Summer Trainee Blogs - 2016

Everyone on board SSV Oliver Hazard Perry plays an active role in the operation of the ship, from taking the helm, setting sails and performing boat checks, to helping the cook, doing dishes and even cleaning the heads. One of the tasks in the rotation is documenting the day, below are some of the blog entries the students wrote during their voyages to give you a little taste of what life has been like aboard.

 
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Dylan Jarret

8/3/16: For my first sailing boat my experience has been way more than what I hoped for. When I first booked the trip I thought that it was going to be like school and we would have to write papers and take notes. However, I was completely wrong. The trip is all hands-on and the crew tries to get the “trainees” to do all the jobs on the ship. When I heard we were going aloft I was scared but thanks to the crew I was not and was able to go up with ease. When I got to go in with the engineers I was so happy because I love that stuff. I hope the rest of the trip goes as well as it has been.
 

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Peter Dunbar

8/17/16: This morning, before getting in line for breakfast, I checked the job board. My duty for the day was cleaning heads. I believe that it is fair to say that an average teenager would not be ecstatic about being assigned to do that job. All and all, I was not terribly excited myself, but after anchored for the night, I took my rag and some bleach and cleaned all of the heads on board. After all, it was an easy and quick job, but that is beside the point. All trainees and crew members have jobs such as cleaning heads or sweeping hallways on top of regular watch. Everyone does their share of allotted work to keep the ship clean and organized. When all the trainees and crew work together, we are able to accomplish exceedingly more work than any small group could accomplish in double the time. These duties and the teamwork that comes along with them give me a sense of accomplishment that I am sure is a mutual feeling amongst my teammates. This is what I believe tall ship sailing is all about.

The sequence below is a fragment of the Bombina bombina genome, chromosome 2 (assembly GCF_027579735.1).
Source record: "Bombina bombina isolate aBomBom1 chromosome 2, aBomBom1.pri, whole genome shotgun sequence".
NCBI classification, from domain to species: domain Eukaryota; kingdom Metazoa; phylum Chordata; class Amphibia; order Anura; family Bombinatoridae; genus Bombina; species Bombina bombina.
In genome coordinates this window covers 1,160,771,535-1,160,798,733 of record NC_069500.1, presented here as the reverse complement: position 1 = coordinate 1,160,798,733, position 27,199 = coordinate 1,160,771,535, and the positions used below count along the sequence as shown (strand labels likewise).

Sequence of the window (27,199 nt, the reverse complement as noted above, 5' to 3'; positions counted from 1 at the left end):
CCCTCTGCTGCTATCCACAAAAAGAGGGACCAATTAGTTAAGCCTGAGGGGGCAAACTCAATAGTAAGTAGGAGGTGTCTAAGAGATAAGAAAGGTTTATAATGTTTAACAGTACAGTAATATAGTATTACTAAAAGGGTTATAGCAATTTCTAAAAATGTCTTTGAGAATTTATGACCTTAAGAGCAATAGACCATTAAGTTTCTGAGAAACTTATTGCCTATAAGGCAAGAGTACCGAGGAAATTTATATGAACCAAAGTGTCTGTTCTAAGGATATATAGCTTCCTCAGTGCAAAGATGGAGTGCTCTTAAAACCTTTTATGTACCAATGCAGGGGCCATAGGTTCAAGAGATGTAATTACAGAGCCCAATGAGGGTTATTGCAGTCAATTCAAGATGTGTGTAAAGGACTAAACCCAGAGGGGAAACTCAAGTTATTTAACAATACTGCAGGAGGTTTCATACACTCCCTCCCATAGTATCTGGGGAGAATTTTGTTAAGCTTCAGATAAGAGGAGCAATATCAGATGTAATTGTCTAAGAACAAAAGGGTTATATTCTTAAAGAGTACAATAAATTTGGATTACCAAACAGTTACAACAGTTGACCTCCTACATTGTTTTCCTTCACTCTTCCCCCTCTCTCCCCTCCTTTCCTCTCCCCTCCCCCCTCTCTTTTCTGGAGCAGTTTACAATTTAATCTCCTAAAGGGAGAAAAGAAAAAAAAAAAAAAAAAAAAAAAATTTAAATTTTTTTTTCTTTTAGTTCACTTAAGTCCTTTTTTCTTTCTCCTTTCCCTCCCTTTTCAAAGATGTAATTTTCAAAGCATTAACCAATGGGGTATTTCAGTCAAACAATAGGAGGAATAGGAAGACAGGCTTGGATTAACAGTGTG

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Anneka Peterson 

8/3/16: The first time that I got into sailing was when I was eight and I was hooked ever since. Tall ships have always caught my eye because I really love to challenge myself and climb to new heights, literally. One of the first experiences that I had aboard the Oliver Hazard Perry was climbing on the bowsprit. The person in front of me was hesitant to climb all the way out so I went in front of him. I soon realized that this was a horrible idea, but I still got enough courage to go all the way out (40 feet above the water). See, the trick is that you don’t look down, then you’re fine. By the end of it I was really enjoying the wind in my hair and leaning back in my harness with no worries. Now, every chance I get, I climb up the rigging or the bowsprit as much as I possibly can.

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Oleg Kamen